Foreword by Sakyong Mipham
My father, Chögyam Trungpa Rinpoche, was in the last generation to receive the full spiritual wisdom and culture of Tibetan Buddhism. His teachers, some of the time’s most renowned, poured into him their spiritual wealth. Even among his peers, he was regarded as exceptionally gifted. When he was escaping from the great Tibetan plateau into the plains of India, he stood at the top of the Himalayas, reflecting deeply on the purpose of his own spiritual tradition and the human condition. Amidst the tumult, what arose in his mind was the vision of Shambhala, a society rooted in humanity’s basic goodness. Later, at Oxford University and then in North America, he taught not only the rich tradition of Buddhism but also what was dearest to his heart: a vision for enlightened society.
Shambhala: The Sacred Path of the Warrior was my father’s first public attempt to explain this approach to personal and social well-being, a journey of understanding and realization he called “warriorship.” This path revolves around two key themes. First, humans are innately awake and dignified, “basically good.” And second, society, as an expression of human nature, is also basically good. Thus, becoming a Shambhala warrior has nothing to do with making war or acting aggressively. Rather, it is the discovery of the seed of bravery within us all.
The geopolitical make-up of the world has changed significantly since this book was first published thirty years ago. However, its teachings and message are more vital now than ever before, for humanity is at a crossroads. Either intuitively or explicitly, we are all wondering what kind of world we have created, and what its future might be. As we look at the news, there is a palpable feeling of uncertainty about our goodness and dignity. Why, with such a broad base of spiritual and worldly knowledge, did my father choose to expound so intently on Shambhala? He had a deep intuition about the future plight of humanity. He believed that if we are brave enough to cultivate our own dignity, we will be able to engage in life with a sense of worthiness and heroism. These teachings are not simply the wisdom from his own particular tradition. They are an acknowledgment of the deep-rooted wisdom inherent within all cultures and traditions—the universal desire to live a good human life. In this way the message of Shambhala is presenting the truth of humanity itself.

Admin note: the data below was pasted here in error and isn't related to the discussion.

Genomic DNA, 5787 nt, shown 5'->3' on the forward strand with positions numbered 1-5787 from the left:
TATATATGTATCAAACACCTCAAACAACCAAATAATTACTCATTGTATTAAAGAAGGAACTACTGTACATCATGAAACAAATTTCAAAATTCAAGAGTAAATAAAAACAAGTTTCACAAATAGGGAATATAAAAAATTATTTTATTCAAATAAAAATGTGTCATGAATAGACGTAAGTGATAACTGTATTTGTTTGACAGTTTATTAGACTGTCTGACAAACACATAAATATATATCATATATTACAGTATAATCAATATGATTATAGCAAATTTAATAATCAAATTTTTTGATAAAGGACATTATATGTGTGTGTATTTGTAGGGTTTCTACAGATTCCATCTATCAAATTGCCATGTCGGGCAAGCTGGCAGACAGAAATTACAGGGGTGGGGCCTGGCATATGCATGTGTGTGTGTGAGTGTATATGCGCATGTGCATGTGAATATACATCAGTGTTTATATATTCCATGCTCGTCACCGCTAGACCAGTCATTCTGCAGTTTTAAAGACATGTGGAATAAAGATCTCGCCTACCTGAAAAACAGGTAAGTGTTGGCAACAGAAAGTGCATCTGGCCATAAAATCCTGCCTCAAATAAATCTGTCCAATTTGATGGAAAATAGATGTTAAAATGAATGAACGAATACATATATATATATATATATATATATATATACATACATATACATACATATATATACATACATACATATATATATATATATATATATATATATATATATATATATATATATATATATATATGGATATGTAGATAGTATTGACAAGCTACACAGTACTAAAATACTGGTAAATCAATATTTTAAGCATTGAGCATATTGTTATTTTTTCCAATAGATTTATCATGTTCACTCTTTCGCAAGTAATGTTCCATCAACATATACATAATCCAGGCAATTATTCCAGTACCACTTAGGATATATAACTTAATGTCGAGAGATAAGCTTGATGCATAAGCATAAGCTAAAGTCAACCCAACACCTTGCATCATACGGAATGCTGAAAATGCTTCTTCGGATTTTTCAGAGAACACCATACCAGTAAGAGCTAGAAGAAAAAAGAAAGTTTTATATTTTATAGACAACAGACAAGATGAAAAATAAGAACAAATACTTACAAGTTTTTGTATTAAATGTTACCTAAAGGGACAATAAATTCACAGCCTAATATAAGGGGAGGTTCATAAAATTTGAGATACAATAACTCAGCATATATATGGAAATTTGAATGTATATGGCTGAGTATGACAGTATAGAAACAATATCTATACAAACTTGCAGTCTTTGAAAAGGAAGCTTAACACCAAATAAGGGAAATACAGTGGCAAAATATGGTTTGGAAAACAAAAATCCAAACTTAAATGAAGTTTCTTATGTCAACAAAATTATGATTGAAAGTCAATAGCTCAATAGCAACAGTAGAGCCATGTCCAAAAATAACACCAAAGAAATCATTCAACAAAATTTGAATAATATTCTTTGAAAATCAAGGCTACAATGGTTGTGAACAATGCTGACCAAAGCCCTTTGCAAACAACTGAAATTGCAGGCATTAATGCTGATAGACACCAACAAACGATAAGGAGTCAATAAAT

When so many of us feel overwhelmed and frustrated, it is essential to understand that how we regard ourselves and our society can affect the outcome of the entire planet. This book encourages us to reconnect to how we feel and think, and to recognize that when we touch our own humanity, society reflects it. A society that has awakened to its natural inborn strengths becomes illuminated with kindness. This is enlightened society.
Since its first publication, Shambhala: The Sacred Path of the Warrior
has affected many lives. A worldwide community has grown and is now flourishing. People have applied the principles of basic goodness and enlightened society to all aspects of daily life and in healthcare, environmental issues, the economy, politics, and education.
In my own life, these teachings have played a central role. From an early age I was trained in their disciplines, and now I am their lineage holder. Along the way, the messages of basic goodness and enlightened society have been themes of deep—and at times, challenging—contemplation for me. I discovered that the principles of Shambhala may seem simple at first, but that their profound depth and magnitude have seismic implications. Their wisdom is my father’s greatest gift.
In many ways Shambhala vision is still in an embryonic stage. I am delighted that you will be able to experience it through reading this book. May it enable you to touch your own goodness and dignity, and may it give you the strength and inspiration to uplift the world.
25 June 2014
Excerpted from Shambhala: The Sacred Path of the Warrior by Chogyam Trungpa; foreword by Sakyong Mipham. Copyright © 2015 by Chogyam Trungpa; foreword by Sakyong Mipham. Excerpted by permission of Shambhala, a division of Random House LLC. All rights reserved. No part of this excerpt may be reproduced or reprinted without permission in writing from the publisher.